323

How could I do something like this:

<script type="text/javascript">
$(document).ready(function () {
    if(window.location.contains("franky")) // This doesn't work, any suggestions?
    {
         alert("your url contains the name franky");
    }
});
</script>

16 Answers 16

586

You need add href property and check indexOf instead of contains

<script src="https://cdnjs.cloudflare.com/ajax/libs/jquery/3.3.1/jquery.min.js"></script>
<script type="text/javascript">
  $(document).ready(function() {
    if (window.location.href.indexOf("franky") > -1) {
      alert("your url contains the name franky");
    }
  });
</script>

  • IndexOf doesnt work in IE<8. You should shim it ! ? – Sakthivel Oct 10 '13 at 12:42
  • 3
    I have a long URL like this, preview.tbwabox.co.nz/_v005/index.html#buying-a-car and I want to check if the string has "buying-a-car but the script" isn't working? – Vennsoh Jul 9 '15 at 2:16
  • 6
    @Vennsoh You're not able to find "buying-a-car" because you need to look in window.location.hash not window.location.href. Simply swap those values out in OP's function. – Adrian Gonzales Oct 11 '16 at 16:52
  • 1
    @J.W. Why` >-1` can't we use` >0`? – Elshan Jul 19 '17 at 10:58
  • 3
    @Elshan Because, strictly speaking, .href.indexOf("franky") can return a value of 0 if .href begins with "franky". Of course, in this case, it never does as .href always begins with the protocol, typically "http:" or "file:". Despite this, you should ALWAYS use >-1, >=0 or, my preference, !==-1 when comparing with the result of indexOf(). – robinCTS Aug 1 '17 at 4:31
93
if (window.location.href.indexOf("franky") != -1)

would do it. Alternatively, you could use a regexp:

if (/franky/.test(window.location.href))
  • 1
    thank you... that worked (while indexOf was not). – j-man86 Jan 19 '12 at 6:36
  • 14
    +1 if (/search/.test(self.location.href)) – Fedir RYKHTIK Nov 22 '13 at 14:54
  • 1
    A pros/cons between the two options would be a nice addition to this answer. – Chris Jan 7 at 19:21
  • But if I used an regex expression nobody would be able to read it ;) – RayLoveless Jul 12 at 5:41
22

You would use indexOf like this:

if(window.location.href.indexOf("franky") != -1){....}

Also notice the addition of href for the string otherwise you would do:

if(window.location.toString().indexOf("franky") != -1){....}
22

like so:

    <script type="text/javascript">
        $(document).ready(function () {
            if(window.location.href.indexOf("cart") > -1) 
            {
                 alert("your url contains the name franky");
            }
        });
    </script>
  • What's the difference between calling window.location.indexOf and window.location.href.indexOf? – starsplusplus Feb 11 '14 at 12:33
  • @starsplusplus There isn't any difference. window.location.href is an alias of window.location developer.mozilla.org/en-US/docs/Web/API/Window.location – Adrian Gonzales Feb 12 '14 at 16:03
  • The above one works fine for me but for two variable how to check its contains the both the values – Vinoth Narayan Jul 11 '16 at 12:16
  • 1
    @VinothNarayan You can simply add another condition to the if statement. To make sure it has both, you can use the AND operator, which is && in Javascript: if( window.location.href.indexOf("cart") > -1 && window.location.href.indexOf("box") > -1 ) To check if it has one or the other value, use the OR operator, which is two pipe characters || if( window.location.href.indexOf("cart") > -1 || window.location.href.indexOf("box") > -1 ) – Adrian Gonzales Oct 11 '16 at 16:55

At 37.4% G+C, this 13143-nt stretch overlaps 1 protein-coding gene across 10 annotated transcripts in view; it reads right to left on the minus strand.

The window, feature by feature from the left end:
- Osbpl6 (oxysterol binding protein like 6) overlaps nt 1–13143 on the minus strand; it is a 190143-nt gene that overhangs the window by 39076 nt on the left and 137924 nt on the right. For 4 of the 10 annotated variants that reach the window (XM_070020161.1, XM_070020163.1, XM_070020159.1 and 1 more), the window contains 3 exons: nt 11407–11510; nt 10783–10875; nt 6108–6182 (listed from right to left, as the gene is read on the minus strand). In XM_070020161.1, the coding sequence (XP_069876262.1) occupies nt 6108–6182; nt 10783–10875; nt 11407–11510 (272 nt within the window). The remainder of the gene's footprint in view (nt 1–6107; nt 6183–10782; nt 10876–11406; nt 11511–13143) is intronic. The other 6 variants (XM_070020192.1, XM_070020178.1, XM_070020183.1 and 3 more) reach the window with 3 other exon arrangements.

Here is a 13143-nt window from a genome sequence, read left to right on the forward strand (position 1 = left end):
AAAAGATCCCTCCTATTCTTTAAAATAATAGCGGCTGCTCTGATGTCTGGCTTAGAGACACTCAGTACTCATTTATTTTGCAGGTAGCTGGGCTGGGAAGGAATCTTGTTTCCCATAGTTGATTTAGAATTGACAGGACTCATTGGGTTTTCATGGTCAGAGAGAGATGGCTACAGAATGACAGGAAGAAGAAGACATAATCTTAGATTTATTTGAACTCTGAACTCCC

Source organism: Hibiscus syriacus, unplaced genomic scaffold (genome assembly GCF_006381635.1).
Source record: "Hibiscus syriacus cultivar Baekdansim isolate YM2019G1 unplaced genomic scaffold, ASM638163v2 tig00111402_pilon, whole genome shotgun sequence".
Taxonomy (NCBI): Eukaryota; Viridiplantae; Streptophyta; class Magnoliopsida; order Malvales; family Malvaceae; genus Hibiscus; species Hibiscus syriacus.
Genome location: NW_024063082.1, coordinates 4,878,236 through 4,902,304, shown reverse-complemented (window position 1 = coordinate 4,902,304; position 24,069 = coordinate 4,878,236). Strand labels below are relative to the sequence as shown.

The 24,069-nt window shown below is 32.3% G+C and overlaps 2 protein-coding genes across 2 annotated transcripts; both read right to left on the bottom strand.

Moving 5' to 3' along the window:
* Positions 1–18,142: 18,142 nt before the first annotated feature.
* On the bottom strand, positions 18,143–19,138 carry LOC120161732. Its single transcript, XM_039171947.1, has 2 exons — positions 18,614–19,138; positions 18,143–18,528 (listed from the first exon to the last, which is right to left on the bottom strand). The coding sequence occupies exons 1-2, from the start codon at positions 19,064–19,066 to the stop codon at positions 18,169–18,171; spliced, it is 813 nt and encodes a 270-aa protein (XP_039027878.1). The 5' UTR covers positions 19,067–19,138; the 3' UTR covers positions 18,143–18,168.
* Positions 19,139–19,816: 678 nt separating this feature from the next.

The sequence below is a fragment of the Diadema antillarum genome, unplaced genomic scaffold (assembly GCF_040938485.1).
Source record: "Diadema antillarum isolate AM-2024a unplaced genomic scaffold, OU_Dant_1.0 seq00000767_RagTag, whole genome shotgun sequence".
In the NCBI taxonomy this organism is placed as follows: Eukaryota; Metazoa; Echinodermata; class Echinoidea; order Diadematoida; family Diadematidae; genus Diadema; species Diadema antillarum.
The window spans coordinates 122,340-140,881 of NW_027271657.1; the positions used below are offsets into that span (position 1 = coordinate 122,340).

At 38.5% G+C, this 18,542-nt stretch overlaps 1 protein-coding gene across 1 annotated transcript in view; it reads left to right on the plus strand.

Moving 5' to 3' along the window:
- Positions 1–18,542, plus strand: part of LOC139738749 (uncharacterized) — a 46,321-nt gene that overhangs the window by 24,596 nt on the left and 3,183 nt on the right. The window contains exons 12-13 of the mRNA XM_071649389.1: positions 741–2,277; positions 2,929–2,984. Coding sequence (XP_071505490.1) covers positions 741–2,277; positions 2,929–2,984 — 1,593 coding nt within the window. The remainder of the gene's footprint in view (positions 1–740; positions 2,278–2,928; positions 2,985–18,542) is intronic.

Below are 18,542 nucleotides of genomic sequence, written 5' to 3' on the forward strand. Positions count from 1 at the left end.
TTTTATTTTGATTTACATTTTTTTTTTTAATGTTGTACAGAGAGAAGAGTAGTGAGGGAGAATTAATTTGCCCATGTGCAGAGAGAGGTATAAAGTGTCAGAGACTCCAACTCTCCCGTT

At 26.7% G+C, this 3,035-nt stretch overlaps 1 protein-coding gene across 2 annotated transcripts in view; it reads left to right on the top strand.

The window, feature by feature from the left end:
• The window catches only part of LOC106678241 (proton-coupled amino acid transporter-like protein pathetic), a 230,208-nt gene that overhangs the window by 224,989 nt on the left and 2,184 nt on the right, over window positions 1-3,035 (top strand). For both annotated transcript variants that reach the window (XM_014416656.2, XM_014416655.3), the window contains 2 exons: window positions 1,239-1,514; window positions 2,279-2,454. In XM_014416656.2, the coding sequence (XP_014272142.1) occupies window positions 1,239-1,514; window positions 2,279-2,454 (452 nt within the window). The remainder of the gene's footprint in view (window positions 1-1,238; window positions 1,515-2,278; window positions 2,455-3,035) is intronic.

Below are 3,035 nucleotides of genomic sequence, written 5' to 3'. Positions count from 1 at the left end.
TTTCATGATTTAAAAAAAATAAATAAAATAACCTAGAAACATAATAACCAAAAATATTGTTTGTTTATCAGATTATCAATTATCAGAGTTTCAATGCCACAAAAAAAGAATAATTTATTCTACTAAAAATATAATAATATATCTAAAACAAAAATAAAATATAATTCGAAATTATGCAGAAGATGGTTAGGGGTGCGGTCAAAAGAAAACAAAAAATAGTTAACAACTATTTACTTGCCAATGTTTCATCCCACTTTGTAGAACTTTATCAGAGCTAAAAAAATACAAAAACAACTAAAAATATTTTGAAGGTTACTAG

11

window.location isn't a String, but it has a toString() method. So you can do it like this:

(''+window.location).includes("franky")

or

window.location.toString().includes("franky")

From the old Mozilla docs:

Location objects have a toString method returning the current URL. You can also assign a string to window.location. This means that you can work with window.location as if it were a string in most cases. Sometimes, for example when you need to call a String method on it, you have to explicitly call toString.

  • Second example doesn't seem to work (using Chrome) – Weboide Apr 8 '15 at 13:56
  • @Weboide It works fine for me in Chrome. – Alin Purcaru Apr 9 '15 at 7:37
  • 2
    In Firefox 48, String.prototype.contains() has been removed. Use String.prototype.includes() only. See Here – CaseyC Apr 14 '17 at 21:39
  • @CaseyC Changed. Thanks! – Alin Purcaru Apr 19 '17 at 7:39
8

The regex way:

var matches = !!location.href.match(/franky/); //a boolean value now

Or in a simple statement you could use:

if (location.href.match(/franky/)) {

I use this to test whether the website is running locally or on a server:

location.href.match(/(192.168|localhost).*:1337/)

This checks whether the href contains either 192.168 or localhost AND is followed by :1337.

As you can see, using regex has its advantages over the other solutions when the condition gets a bit trickier.

  • Nice. I used if (window.parent.location.href.match(/\?/)) { window.parent.location = window.parent.location.pathname; } and it works very well... – Tarik Oct 8 '15 at 16:12
  • Alternatively, it feels a bit more concise to me to use if(/franky/.test(location.href)) { /* regex matched */ } if I'm not doing anything with the matches. – cchamberlain Jun 11 '16 at 18:03
  • Yeah, test is definitely cleaner than match in this case. – Stephan Bijzitter May 14 '18 at 20:52
6

document.URL should get you the URL and

if(document.URL.indexOf("searchtext") != -1) {
    //found
} else {
    //nope
} 
6

Try this, it's shorter and works exactly as window.location.href:

if (document.URL.indexOf("franky") > -1) { ... }

also if you want to check the previous URL: